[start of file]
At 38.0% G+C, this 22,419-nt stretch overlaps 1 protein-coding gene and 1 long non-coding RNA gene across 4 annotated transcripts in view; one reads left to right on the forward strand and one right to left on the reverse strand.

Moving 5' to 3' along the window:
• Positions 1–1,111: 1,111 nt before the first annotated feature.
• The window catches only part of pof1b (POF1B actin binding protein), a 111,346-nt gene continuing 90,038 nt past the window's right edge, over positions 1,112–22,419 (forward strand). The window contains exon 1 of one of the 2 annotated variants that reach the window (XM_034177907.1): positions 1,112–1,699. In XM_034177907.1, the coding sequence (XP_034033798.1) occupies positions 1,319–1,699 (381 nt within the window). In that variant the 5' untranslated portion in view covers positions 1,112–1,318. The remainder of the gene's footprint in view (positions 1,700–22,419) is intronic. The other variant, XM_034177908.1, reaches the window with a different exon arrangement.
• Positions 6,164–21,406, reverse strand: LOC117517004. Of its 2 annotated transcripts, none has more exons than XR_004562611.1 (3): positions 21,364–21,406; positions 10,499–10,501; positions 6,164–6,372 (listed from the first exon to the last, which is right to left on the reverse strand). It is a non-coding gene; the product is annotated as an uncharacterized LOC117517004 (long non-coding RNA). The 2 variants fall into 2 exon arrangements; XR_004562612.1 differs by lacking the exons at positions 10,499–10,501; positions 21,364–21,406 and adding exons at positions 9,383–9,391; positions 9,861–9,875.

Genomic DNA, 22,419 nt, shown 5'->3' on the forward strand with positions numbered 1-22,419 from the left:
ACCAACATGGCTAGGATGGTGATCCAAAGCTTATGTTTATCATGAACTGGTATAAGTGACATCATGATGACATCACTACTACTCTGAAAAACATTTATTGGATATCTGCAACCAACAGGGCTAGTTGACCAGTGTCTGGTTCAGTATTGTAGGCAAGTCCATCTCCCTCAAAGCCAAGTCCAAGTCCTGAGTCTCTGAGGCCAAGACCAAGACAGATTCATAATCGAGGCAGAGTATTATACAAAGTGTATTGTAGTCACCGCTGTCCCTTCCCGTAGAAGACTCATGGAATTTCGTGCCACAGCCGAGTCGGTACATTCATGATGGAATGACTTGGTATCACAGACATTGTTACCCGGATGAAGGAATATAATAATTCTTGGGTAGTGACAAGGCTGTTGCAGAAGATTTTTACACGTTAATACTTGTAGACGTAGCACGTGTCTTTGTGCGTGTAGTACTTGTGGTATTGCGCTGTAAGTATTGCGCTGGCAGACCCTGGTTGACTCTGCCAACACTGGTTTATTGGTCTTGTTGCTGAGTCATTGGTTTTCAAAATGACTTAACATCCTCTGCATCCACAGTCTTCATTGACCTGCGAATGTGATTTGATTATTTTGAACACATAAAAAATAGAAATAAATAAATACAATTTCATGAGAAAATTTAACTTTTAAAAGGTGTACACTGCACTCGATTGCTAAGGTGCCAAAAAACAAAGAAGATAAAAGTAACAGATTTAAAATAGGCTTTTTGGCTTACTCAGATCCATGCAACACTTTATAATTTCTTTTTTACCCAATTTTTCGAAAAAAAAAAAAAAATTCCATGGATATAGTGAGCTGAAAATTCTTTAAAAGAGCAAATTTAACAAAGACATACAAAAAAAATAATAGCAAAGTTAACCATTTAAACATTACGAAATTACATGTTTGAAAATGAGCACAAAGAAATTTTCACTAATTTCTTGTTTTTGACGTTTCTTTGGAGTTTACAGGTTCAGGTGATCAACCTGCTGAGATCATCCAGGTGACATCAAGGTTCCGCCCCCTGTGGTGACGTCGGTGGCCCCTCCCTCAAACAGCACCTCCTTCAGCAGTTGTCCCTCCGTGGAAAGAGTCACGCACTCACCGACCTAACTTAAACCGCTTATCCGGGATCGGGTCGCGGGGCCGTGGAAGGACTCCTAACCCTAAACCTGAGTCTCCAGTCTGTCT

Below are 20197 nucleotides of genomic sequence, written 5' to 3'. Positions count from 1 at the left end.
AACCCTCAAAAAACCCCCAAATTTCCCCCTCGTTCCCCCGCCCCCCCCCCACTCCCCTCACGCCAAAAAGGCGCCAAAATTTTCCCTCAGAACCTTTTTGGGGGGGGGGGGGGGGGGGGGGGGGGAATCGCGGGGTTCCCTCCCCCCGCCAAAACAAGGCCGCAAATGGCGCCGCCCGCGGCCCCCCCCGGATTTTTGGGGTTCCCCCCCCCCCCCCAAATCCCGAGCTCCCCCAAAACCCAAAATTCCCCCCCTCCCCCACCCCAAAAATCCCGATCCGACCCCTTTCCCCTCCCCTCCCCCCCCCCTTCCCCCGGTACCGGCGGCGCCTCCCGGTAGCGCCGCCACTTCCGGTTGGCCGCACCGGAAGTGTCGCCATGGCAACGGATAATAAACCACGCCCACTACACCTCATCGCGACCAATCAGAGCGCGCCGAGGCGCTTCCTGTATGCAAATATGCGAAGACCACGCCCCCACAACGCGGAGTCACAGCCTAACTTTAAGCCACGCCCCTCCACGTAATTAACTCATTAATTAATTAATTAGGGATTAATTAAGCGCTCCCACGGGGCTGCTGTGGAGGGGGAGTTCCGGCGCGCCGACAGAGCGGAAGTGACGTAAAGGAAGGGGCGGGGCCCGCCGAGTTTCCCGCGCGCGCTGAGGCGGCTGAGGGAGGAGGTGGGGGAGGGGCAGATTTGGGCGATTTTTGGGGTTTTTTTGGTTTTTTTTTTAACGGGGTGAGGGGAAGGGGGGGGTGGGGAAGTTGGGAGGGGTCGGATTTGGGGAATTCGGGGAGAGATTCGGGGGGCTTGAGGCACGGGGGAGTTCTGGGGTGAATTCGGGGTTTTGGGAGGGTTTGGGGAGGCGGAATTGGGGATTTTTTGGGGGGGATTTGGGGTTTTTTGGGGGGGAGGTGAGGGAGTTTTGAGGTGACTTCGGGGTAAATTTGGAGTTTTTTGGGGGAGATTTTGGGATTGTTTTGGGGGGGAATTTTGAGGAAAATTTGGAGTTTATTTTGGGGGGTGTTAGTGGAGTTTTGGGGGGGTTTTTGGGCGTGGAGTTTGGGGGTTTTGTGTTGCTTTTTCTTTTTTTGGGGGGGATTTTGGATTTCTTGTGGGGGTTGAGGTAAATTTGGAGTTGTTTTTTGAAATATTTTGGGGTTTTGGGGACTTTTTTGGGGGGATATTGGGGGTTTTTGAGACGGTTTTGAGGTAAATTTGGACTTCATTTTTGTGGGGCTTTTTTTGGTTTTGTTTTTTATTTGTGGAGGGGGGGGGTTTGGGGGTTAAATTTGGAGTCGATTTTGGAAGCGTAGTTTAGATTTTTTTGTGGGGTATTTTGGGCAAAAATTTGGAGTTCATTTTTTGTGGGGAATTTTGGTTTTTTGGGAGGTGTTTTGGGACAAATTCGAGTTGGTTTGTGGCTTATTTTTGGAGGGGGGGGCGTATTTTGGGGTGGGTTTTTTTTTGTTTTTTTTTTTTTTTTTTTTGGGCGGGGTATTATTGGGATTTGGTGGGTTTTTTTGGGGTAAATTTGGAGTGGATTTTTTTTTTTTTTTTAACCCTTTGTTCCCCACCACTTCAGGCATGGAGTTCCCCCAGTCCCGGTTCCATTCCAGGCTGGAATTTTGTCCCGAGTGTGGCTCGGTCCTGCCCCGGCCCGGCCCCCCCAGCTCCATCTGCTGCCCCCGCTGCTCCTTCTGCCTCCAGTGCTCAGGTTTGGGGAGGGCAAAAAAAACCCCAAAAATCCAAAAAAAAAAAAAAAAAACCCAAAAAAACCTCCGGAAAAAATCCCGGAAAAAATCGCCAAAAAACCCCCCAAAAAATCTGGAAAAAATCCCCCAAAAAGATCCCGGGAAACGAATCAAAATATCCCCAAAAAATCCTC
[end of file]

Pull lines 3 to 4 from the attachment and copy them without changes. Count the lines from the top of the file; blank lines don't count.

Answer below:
• Positions 1–1,111: 1,111 nt before the first annotated feature.
• The window catches only part of pof1b (POF1B actin binding protein), a 111,346-nt gene continuing 90,038 nt past the window's right edge, over positions 1,112–22,419 (forward strand). The window contains exon 1 of one of the 2 annotated variants that reach the window (XM_034177907.1): positions 1,112–1,699. In XM_034177907.1, the coding sequence (XP_034033798.1) occupies positions 1,319–1,699 (381 nt within the window). In that variant the 5' untranslated portion in view covers positions 1,112–1,318. The remainder of the gene's footprint in view (positions 1,700–22,419) is intronic. The other variant, XM_034177908.1, reaches the window with a different exon arrangement.